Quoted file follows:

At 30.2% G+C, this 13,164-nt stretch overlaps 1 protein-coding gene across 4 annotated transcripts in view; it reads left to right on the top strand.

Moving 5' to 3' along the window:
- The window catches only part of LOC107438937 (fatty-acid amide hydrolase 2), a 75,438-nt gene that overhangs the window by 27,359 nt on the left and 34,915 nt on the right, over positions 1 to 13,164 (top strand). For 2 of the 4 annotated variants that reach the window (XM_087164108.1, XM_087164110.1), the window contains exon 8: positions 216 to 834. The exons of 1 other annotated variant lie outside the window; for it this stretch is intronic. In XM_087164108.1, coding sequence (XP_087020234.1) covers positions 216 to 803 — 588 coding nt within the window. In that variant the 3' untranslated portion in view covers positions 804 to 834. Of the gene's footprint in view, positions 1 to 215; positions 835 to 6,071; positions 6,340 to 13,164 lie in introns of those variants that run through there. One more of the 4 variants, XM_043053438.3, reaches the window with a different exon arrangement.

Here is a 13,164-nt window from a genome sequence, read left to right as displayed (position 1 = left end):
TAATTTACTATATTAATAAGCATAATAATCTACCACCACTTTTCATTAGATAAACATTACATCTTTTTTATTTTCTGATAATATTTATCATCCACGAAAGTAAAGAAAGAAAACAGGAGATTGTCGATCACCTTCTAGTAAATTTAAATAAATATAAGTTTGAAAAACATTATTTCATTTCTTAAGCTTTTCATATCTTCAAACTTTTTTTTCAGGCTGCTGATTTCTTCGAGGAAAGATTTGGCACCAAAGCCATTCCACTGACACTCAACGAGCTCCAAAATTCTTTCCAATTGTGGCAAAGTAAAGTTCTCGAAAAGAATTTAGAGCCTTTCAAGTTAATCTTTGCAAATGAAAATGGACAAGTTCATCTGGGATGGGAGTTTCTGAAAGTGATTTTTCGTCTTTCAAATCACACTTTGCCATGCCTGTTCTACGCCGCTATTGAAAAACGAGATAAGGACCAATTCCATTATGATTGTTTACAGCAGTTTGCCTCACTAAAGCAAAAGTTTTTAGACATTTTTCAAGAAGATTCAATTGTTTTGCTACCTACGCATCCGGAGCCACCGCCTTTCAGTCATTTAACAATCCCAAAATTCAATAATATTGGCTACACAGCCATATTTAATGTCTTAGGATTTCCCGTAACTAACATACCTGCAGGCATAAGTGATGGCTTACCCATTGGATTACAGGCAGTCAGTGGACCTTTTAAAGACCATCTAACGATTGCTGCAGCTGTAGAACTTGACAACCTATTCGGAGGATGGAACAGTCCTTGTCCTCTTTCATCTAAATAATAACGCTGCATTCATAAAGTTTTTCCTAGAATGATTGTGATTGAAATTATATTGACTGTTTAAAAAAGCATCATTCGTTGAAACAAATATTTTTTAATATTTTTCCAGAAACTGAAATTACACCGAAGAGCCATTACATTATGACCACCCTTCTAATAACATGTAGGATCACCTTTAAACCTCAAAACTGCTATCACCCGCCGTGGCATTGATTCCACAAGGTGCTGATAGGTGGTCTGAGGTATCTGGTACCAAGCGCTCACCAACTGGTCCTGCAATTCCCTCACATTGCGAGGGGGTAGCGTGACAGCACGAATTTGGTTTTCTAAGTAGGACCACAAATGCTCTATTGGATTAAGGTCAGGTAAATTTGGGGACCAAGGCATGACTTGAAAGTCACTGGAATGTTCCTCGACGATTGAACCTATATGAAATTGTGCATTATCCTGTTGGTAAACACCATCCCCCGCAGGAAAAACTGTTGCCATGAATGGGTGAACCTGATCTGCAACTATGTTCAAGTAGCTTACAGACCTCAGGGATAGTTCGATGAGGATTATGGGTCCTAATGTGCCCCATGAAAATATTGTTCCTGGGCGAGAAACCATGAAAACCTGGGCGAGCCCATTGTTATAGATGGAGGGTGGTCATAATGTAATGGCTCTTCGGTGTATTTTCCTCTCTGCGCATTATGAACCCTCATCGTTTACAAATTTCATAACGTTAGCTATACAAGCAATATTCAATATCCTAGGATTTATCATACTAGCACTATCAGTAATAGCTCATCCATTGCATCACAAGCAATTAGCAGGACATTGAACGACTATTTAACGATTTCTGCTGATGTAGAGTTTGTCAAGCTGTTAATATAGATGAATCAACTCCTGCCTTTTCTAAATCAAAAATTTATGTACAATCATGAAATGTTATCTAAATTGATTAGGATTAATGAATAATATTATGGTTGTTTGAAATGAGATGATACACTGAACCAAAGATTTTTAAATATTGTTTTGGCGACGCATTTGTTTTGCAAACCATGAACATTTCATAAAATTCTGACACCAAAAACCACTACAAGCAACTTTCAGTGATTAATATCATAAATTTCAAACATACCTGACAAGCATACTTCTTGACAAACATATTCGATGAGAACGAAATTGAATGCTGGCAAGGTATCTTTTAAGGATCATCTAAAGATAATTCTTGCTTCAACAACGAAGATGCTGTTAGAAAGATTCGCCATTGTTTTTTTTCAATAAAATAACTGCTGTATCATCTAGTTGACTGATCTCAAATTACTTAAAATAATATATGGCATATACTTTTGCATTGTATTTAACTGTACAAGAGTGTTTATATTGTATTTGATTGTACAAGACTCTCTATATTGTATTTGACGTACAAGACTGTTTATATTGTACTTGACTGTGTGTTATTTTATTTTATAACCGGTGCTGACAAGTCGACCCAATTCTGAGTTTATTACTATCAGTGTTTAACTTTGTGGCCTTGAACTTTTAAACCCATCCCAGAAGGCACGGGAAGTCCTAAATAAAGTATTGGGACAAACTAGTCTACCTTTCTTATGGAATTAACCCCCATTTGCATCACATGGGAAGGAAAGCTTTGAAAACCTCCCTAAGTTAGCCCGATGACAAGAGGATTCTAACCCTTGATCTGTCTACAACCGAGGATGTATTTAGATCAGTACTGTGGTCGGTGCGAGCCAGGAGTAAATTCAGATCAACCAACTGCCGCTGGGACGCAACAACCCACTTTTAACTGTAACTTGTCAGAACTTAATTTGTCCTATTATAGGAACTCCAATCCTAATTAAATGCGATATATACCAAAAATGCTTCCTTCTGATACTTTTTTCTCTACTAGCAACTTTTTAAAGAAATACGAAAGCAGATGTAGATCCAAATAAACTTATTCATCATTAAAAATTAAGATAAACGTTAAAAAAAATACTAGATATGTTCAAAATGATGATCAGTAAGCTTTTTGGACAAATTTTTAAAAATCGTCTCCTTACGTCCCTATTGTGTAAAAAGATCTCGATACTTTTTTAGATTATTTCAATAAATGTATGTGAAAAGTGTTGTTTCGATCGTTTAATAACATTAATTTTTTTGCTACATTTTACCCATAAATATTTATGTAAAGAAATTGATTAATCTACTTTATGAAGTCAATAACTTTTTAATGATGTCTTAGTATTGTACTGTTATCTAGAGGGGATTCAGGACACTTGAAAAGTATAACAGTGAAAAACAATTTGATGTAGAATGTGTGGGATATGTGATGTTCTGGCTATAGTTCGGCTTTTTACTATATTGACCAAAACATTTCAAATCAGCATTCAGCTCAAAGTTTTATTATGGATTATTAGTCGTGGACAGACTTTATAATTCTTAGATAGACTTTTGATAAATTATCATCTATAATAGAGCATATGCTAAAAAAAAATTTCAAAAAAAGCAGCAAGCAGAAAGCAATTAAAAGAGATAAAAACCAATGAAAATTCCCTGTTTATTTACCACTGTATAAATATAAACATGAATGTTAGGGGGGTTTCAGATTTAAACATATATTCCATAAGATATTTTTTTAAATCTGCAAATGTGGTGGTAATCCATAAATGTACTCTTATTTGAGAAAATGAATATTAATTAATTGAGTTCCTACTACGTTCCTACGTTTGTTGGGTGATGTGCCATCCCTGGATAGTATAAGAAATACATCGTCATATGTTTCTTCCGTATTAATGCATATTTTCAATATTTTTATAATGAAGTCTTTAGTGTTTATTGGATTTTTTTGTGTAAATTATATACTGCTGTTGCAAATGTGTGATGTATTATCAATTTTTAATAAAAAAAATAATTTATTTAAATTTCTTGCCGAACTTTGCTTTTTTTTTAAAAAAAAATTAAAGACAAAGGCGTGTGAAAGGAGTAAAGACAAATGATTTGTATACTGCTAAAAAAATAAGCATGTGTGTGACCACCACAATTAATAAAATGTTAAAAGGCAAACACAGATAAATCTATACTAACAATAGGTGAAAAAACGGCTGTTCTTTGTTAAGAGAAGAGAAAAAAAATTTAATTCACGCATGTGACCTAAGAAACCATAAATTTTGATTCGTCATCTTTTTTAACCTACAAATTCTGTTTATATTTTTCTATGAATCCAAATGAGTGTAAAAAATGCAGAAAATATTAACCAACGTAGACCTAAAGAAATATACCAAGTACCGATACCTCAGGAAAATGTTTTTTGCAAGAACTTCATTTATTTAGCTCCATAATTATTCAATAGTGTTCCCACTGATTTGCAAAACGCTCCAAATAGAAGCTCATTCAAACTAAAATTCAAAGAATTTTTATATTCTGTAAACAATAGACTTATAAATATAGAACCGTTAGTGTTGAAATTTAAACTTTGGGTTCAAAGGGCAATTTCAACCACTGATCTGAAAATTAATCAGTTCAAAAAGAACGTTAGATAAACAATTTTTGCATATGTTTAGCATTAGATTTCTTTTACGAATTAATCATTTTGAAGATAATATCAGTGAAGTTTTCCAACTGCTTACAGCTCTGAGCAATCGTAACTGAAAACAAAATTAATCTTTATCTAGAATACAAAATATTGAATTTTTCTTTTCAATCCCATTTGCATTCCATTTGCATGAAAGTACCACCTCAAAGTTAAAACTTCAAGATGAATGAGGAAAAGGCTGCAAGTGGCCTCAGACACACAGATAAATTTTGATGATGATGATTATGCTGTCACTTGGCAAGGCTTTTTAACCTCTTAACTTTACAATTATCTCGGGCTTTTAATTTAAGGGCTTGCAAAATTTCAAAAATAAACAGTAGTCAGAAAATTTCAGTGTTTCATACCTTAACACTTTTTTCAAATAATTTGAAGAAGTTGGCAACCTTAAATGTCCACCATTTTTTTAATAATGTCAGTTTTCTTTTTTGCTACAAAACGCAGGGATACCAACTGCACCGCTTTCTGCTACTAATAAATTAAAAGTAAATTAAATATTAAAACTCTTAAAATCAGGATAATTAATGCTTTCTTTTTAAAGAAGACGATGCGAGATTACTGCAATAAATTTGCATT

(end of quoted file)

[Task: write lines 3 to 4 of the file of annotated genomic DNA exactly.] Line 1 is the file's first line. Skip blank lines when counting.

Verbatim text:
- The window catches only part of LOC107438937 (fatty-acid amide hydrolase 2), a 75,438-nt gene that overhangs the window by 27,359 nt on the left and 34,915 nt on the right, over positions 1 to 13,164 (top strand). For 2 of the 4 annotated variants that reach the window (XM_087164108.1, XM_087164110.1), the window contains exon 8: positions 216 to 834. The exons of 1 other annotated variant lie outside the window; for it this stretch is intronic. In XM_087164108.1, coding sequence (XP_087020234.1) covers positions 216 to 803 — 588 coding nt within the window. In that variant the 3' untranslated portion in view covers positions 804 to 834. Of the gene's footprint in view, positions 1 to 215; positions 835 to 6,071; positions 6,340 to 13,164 lie in introns of those variants that run through there. One more of the 4 variants, XM_043053438.3, reaches the window with a different exon arrangement.

Here is a 13,164-nt window from a genome sequence, read left to right as displayed (position 1 = left end):